Renowned crime-fighters seek Youngstown volunteers



The Alliance of Guardian Angels is creating a presence in the city and looking for a few good volunteers to help make that happen.

Luis Gonzalez, regional director and Cleveland chapter leader, met with police and several members of city council during a press conference Friday and said the organization will be walking the streets here and looking for others to join their efforts.

The Guardian Angels organization, with members easily recognized in the red beret, red jackets and boots, operate 142 chapters in 15 countries. They are looking to start a chapter in the Youngstown area, fueled in part by the deadly shooting Feb. 6 just off the campus of Youngstown State University.

Police Chief Jimmy Hughes said the police department has not entered into any kind of agreement with the organization, but he cannot stop them from taking to the streets and walking the neighborhoods.

He said the department is still working out particulars involved with the Angels’ presence in the city such as liability and training.

Still, Hughes said he supports the organization’s efforts.

“There is something to be said about what they do,” said Hughes. “I am supporting their early efforts and what the Guardian Angels stand for.”

Gonzalez said the organization does have five people from the Youngstown area interested in joining, and they are looking for more. He said those interested need to pass a background check and complete a three-month training course before they would be permitted to walk the streets on patrol with other Angels.

Gonzalez said potential Angels must undergo intensive martial arts and conflict-resolution training, learn how to reach at-risk and problem citizens, and learn laws concerning crime reporting and how to properly detain an individual for police.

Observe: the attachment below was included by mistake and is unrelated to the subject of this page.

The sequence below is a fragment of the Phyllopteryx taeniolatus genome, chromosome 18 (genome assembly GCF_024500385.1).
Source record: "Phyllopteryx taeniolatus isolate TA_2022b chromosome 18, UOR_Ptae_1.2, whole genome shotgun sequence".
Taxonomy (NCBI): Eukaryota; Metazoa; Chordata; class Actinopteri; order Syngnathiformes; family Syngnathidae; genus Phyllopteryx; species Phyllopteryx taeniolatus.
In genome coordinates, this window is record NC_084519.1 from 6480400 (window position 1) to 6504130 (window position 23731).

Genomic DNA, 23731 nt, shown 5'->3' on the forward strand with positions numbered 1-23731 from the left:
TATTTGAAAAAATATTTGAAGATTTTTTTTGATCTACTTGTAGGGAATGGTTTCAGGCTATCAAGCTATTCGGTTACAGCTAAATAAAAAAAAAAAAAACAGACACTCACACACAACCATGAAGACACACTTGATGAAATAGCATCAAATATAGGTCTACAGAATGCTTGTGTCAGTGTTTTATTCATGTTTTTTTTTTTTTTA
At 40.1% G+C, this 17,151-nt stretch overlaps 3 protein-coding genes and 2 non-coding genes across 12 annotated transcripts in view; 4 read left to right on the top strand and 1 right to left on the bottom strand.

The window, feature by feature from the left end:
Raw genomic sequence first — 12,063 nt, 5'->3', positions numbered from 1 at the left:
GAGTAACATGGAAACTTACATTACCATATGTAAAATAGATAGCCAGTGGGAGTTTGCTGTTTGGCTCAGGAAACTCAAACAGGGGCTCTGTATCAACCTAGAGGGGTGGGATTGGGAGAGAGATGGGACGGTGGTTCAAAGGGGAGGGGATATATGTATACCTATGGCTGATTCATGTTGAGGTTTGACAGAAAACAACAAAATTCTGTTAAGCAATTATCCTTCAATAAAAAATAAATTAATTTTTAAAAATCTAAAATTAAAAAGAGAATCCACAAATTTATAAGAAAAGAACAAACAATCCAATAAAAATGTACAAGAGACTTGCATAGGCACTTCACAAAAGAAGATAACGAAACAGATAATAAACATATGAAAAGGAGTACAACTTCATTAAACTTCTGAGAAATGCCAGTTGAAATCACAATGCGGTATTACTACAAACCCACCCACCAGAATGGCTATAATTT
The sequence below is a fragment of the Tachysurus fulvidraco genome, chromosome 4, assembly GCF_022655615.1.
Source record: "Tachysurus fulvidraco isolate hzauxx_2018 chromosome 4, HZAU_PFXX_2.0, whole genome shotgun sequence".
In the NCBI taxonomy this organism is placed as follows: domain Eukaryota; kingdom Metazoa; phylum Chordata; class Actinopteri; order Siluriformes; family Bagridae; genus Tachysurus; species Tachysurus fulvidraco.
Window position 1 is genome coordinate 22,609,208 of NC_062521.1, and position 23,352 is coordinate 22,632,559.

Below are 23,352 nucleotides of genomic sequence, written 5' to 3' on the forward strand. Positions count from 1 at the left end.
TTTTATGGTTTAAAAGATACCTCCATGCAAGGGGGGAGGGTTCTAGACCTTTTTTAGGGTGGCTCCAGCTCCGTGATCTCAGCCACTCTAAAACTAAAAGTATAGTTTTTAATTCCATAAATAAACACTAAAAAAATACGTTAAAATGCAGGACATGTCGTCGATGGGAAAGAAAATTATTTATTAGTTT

“We try to make sure our group is mentally right before they go out there,” he added.

The Guardian Angels, Gonzalez said, walk the streets on patrol in groups of no fewer than five people. The members are all volunteers and carry no weapons. He said they will begin immediate patrols sporadically in various parts of the city.

Councilwoman Janet Tarpley, D-6th, said a major concern in the city is guns in the hands of a criminal element that operates under a more-violent philosophy. She said the police department needs to operate a CeaseFire program in conjunction with the coming of the Angels to make the organization’s presence more effective.

Tarpley said CeaseFire is a program in which the city identifies the most problematic residents, bring them in to assess their needs, address those needs, then watch for future problems where police and court intervention may be necessary.

Hughes said the department is applying for a grant that will include CeaseFire initiatives.

Gonzalez said he is aware there are problem areas in the city where guns are a reality, but he faces the same issues walking the streets in Cleveland and will not let the potential for guns affect his service to the community.

Councilman John R. Swierz, D-7th, said he would like to have members of the Guardian Angels organization meet with representatives of the various city block-watch groups to make their presence a collaborative effort. Gonzalez said he would make himself available to the block watches at any time.

Councilwoman Annie Gillam, D-1st, Councilman DeMaine Kitchen, D-2nd, and the Dr. Rev. Lewis Macklin II, pastor of Holy Trinity Missionary Baptist Church and president of Alliance for Congregational Transformation Influencing Our Neighborhood (ACTION), also were in attendance.

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